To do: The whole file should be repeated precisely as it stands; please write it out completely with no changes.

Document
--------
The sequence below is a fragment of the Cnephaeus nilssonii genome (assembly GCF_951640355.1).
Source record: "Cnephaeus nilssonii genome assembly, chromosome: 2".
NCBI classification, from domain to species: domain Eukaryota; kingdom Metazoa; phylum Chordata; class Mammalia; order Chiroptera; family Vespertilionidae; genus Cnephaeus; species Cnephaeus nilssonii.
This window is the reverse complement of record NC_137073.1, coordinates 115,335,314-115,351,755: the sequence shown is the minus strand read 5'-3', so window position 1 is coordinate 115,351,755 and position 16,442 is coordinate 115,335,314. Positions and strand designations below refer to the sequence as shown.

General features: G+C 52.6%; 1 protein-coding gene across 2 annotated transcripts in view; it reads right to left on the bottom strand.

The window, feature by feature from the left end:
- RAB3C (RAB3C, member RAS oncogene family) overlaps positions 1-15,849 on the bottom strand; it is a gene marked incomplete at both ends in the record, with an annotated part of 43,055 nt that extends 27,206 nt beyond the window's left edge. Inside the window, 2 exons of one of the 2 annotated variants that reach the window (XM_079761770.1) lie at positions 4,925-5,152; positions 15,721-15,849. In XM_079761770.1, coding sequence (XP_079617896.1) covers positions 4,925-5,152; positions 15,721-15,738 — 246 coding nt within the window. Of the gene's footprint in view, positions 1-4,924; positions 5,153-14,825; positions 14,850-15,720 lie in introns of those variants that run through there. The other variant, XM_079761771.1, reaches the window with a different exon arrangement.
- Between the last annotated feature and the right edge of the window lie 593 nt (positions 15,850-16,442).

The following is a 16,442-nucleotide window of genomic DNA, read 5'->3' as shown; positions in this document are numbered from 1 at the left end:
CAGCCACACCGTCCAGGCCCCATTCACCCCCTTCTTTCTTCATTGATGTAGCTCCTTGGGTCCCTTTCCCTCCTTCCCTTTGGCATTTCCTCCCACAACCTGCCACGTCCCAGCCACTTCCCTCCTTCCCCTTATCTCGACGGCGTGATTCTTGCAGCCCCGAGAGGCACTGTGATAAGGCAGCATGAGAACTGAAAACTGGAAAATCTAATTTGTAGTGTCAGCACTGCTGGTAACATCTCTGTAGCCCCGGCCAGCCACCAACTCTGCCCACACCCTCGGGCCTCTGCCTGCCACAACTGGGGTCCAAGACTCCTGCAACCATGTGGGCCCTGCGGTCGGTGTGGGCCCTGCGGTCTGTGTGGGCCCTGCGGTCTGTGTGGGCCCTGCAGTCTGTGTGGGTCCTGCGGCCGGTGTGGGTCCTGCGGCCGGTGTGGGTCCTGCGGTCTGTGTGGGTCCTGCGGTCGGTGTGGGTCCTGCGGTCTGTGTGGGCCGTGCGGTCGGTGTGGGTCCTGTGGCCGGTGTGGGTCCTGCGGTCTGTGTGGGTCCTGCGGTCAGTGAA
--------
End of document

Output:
The sequence below is a fragment of the Cnephaeus nilssonii genome (assembly GCF_951640355.1).
Source record: "Cnephaeus nilssonii genome assembly, chromosome: 2".
NCBI classification, from domain to species: domain Eukaryota; kingdom Metazoa; phylum Chordata; class Mammalia; order Chiroptera; family Vespertilionidae; genus Cnephaeus; species Cnephaeus nilssonii.
This window is the reverse complement of record NC_137073.1, coordinates 115,335,314-115,351,755: the sequence shown is the minus strand read 5'-3', so window position 1 is coordinate 115,351,755 and position 16,442 is coordinate 115,335,314. Positions and strand designations below refer to the sequence as shown.

General features: G+C 52.6%; 1 protein-coding gene across 2 annotated transcripts in view; it reads right to left on the bottom strand.

The window, feature by feature from the left end:
- RAB3C (RAB3C, member RAS oncogene family) overlaps positions 1-15,849 on the bottom strand; it is a gene marked incomplete at both ends in the record, with an annotated part of 43,055 nt that extends 27,206 nt beyond the window's left edge. Inside the window, 2 exons of one of the 2 annotated variants that reach the window (XM_079761770.1) lie at positions 4,925-5,152; positions 15,721-15,849. In XM_079761770.1, coding sequence (XP_079617896.1) covers positions 4,925-5,152; positions 15,721-15,738 — 246 coding nt within the window. Of the gene's footprint in view, positions 1-4,924; positions 5,153-14,825; positions 14,850-15,720 lie in introns of those variants that run through there. The other variant, XM_079761771.1, reaches the window with a different exon arrangement.
- Between the last annotated feature and the right edge of the window lie 593 nt (positions 15,850-16,442).

The following is a 16,442-nucleotide window of genomic DNA, read 5'->3' as shown; positions in this document are numbered from 1 at the left end:
CAGCCACACCGTCCAGGCCCCATTCACCCCCTTCTTTCTTCATTGATGTAGCTCCTTGGGTCCCTTTCCCTCCTTCCCTTTGGCATTTCCTCCCACAACCTGCCACGTCCCAGCCACTTCCCTCCTTCCCCTTATCTCGACGGCGTGATTCTTGCAGCCCCGAGAGGCACTGTGATAAGGCAGCATGAGAACTGAAAACTGGAAAATCTAATTTGTAGTGTCAGCACTGCTGGTAACATCTCTGTAGCCCCGGCCAGCCACCAACTCTGCCCACACCCTCGGGCCTCTGCCTGCCACAACTGGGGTCCAAGACTCCTGCAACCATGTGGGCCCTGCGGTCGGTGTGGGCCCTGCGGTCTGTGTGGGCCCTGCGGTCTGTGTGGGCCCTGCAGTCTGTGTGGGTCCTGCGGCCGGTGTGGGTCCTGCGGCCGGTGTGGGTCCTGCGGTCTGTGTGGGTCCTGCGGTCGGTGTGGGTCCTGCGGTCTGTGTGGGCCGTGCGGTCGGTGTGGGTCCTGTGGCCGGTGTGGGTCCTGCGGTCTGTGTGGGTCCTGCGGTCAGTGAA